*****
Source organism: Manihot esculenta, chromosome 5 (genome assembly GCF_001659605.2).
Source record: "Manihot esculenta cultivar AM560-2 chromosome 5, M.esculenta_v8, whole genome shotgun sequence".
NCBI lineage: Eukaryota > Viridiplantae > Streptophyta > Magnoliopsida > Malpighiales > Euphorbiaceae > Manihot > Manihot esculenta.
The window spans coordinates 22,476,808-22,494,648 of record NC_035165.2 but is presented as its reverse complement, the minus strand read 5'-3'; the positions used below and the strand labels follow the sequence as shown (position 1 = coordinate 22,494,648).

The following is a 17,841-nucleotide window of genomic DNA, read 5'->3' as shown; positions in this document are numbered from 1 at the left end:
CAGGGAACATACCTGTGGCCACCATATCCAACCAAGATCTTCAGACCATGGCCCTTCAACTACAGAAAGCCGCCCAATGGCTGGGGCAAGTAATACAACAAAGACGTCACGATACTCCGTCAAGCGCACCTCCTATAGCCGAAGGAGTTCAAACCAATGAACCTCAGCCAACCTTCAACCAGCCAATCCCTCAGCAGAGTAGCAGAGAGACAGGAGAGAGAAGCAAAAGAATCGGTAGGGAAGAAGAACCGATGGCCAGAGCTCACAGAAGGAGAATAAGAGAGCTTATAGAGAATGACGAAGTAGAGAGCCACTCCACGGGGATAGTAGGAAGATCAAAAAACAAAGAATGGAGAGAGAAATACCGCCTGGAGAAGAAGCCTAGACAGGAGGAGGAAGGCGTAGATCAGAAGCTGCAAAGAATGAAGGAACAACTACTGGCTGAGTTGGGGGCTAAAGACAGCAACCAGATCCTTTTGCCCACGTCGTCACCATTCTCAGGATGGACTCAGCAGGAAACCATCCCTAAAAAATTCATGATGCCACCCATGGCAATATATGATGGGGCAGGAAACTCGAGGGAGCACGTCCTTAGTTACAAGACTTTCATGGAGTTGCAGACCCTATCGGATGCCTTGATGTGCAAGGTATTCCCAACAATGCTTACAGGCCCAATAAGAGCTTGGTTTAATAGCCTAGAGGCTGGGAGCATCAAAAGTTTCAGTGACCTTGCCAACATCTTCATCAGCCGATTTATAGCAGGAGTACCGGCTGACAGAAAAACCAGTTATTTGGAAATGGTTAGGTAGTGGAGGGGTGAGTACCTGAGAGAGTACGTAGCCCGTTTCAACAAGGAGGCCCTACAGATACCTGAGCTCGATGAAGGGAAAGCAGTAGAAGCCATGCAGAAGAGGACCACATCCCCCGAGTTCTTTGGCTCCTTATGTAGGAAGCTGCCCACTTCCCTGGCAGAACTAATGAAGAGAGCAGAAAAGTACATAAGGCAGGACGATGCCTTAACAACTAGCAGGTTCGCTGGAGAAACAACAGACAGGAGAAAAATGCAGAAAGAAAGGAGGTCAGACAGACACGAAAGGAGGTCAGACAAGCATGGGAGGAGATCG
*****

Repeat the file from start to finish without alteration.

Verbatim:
Source organism: Manihot esculenta, chromosome 5 (genome assembly GCF_001659605.2).
Source record: "Manihot esculenta cultivar AM560-2 chromosome 5, M.esculenta_v8, whole genome shotgun sequence".
NCBI lineage: Eukaryota > Viridiplantae > Streptophyta > Magnoliopsida > Malpighiales > Euphorbiaceae > Manihot > Manihot esculenta.
The window spans coordinates 22,476,808-22,494,648 of record NC_035165.2 but is presented as its reverse complement, the minus strand read 5'-3'; the positions used below and the strand labels follow the sequence as shown (position 1 = coordinate 22,494,648).

The following is a 17,841-nucleotide window of genomic DNA, read 5'->3' as shown; positions in this document are numbered from 1 at the left end:
CAGGGAACATACCTGTGGCCACCATATCCAACCAAGATCTTCAGACCATGGCCCTTCAACTACAGAAAGCCGCCCAATGGCTGGGGCAAGTAATACAACAAAGACGTCACGATACTCCGTCAAGCGCACCTCCTATAGCCGAAGGAGTTCAAACCAATGAACCTCAGCCAACCTTCAACCAGCCAATCCCTCAGCAGAGTAGCAGAGAGACAGGAGAGAGAAGCAAAAGAATCGGTAGGGAAGAAGAACCGATGGCCAGAGCTCACAGAAGGAGAATAAGAGAGCTTATAGAGAATGACGAAGTAGAGAGCCACTCCACGGGGATAGTAGGAAGATCAAAAAACAAAGAATGGAGAGAGAAATACCGCCTGGAGAAGAAGCCTAGACAGGAGGAGGAAGGCGTAGATCAGAAGCTGCAAAGAATGAAGGAACAACTACTGGCTGAGTTGGGGGCTAAAGACAGCAACCAGATCCTTTTGCCCACGTCGTCACCATTCTCAGGATGGACTCAGCAGGAAACCATCCCTAAAAAATTCATGATGCCACCCATGGCAATATATGATGGGGCAGGAAACTCGAGGGAGCACGTCCTTAGTTACAAGACTTTCATGGAGTTGCAGACCCTATCGGATGCCTTGATGTGCAAGGTATTCCCAACAATGCTTACAGGCCCAATAAGAGCTTGGTTTAATAGCCTAGAGGCTGGGAGCATCAAAAGTTTCAGTGACCTTGCCAACATCTTCATCAGCCGATTTATAGCAGGAGTACCGGCTGACAGAAAAACCAGTTATTTGGAAATGGTTAGGTAGTGGAGGGGTGAGTACCTGAGAGAGTACGTAGCCCGTTTCAACAAGGAGGCCCTACAGATACCTGAGCTCGATGAAGGGAAAGCAGTAGAAGCCATGCAGAAGAGGACCACATCCCCCGAGTTCTTTGGCTCCTTATGTAGGAAGCTGCCCACTTCCCTGGCAGAACTAATGAAGAGAGCAGAAAAGTACATAAGGCAGGACGATGCCTTAACAACTAGCAGGTTCGCTGGAGAAACAACAGACAGGAGAAAAATGCAGAAAGAAAGGAGGTCAGACAGACACGAAAGGAGGTCAGACAAGCATGGGAGGAGATCG